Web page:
French Cultural Center – Online Library
Please join ASIS&T and SCIRRT this Friday (Nov 6th) as they tour the private collection of The French Cultural Center.
The group will first meet up at 1:15pm at the Arlington T Station. From there the group will continue on and meet at the French Cultural Center 2pm. Please plan to arrive promptly at 2:00pm. The Library is closed to the public on Fridays, but will be open for this special Simmons tour.
The tour of the library will be led by head librarian, Marie Lalevée. The French Cultural Center and Library was founded in Boston in 1945. It began as a one-room collection of 500 books. Today, the library holds 28,000 French language materials for all ages. It is the second largest private collection of French books, periodicals, DVDs, and CDs available in the United States.
Please contact ASIS&T Co-Chair Jesse Moskowitz or SCIRRT Co-Chair Sam Quinon with any questions.
As I sit down and think about ASIS&T’s strategic plan and what it means to me, I thought about the usual …career, jobs, how to find the unlisted ones (hint hint strategic plan)….Then my thoughts went to the future a little bit more. What happens when I leave school and don’t have access to all the databases that I currently wander around in? There are public libraries, but what if I wanted more specific journals?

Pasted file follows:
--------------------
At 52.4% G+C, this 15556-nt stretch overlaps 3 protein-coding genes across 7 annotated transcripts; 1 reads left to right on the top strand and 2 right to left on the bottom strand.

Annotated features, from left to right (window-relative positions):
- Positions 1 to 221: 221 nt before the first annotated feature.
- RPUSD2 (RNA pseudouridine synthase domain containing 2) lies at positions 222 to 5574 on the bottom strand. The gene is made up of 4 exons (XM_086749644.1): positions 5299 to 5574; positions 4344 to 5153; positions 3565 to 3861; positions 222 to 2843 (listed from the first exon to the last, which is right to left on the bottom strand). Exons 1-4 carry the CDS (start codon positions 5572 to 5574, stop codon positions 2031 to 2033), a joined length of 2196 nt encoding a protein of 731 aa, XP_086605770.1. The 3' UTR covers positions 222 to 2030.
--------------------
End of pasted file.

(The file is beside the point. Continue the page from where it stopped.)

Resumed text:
- There is value in membership to associations (like ASIS&T) who offer journal subscriptions built into their membership.
- As an alum, you can have access to your schools library, but you usually need to come in person. Maybe university libraries could partner with off-campus alumni and share some cost?
- Along those same lines, maybe small business could partner with public libraries to purchase some of the larger databases of journals.
Has this happened already? If you are a librarian can you envision this working? Tell us your story
If someone wants to consult or work independently – How much would it cost me to buy my own suite of journals? What if I want to build a library for my organization and incorporate industry specific online journals? It is impressive how libraries are managing the cost and this article from lj.libraryjournal.com highlights some of the costs:
The Winds of Change | Periodicals Price Survey 2013
Some summary highlights:
- The authors noted that “All elements of the information marketplace-libraries, publishers, and vendors- will continue to be impacted by the changing market conditions.”
- Changes in how a e-journal packaging is defined
- Cost rising easily over 6% in one year
- High Schools and Public Libraries: 5-6%
- University and College libraries: 5-7%
- A business model to pay attention to
- Fair Access to Science and Technology Research Act (FASTR)
- Open access to well-funded federal agencies research articles
- SCOAP3 and CERN working with publishers towards open access (oh, don’t go too crazy DaVinci conspirators…)
- Open Access to science journals-great! They have funding…but wait, say it isn’t so…the humanities are not big fans of open source? Oh the humanity of it all.
So could LIS associations be one part of the solution? Can partnerships between entrepreneurs, small business, and libraries off-set journal costs? Could there be a NETFLIX model for these professional groups and public libraries and strategically move away from the costly grip of publishing cable companies offering 100 journal channels?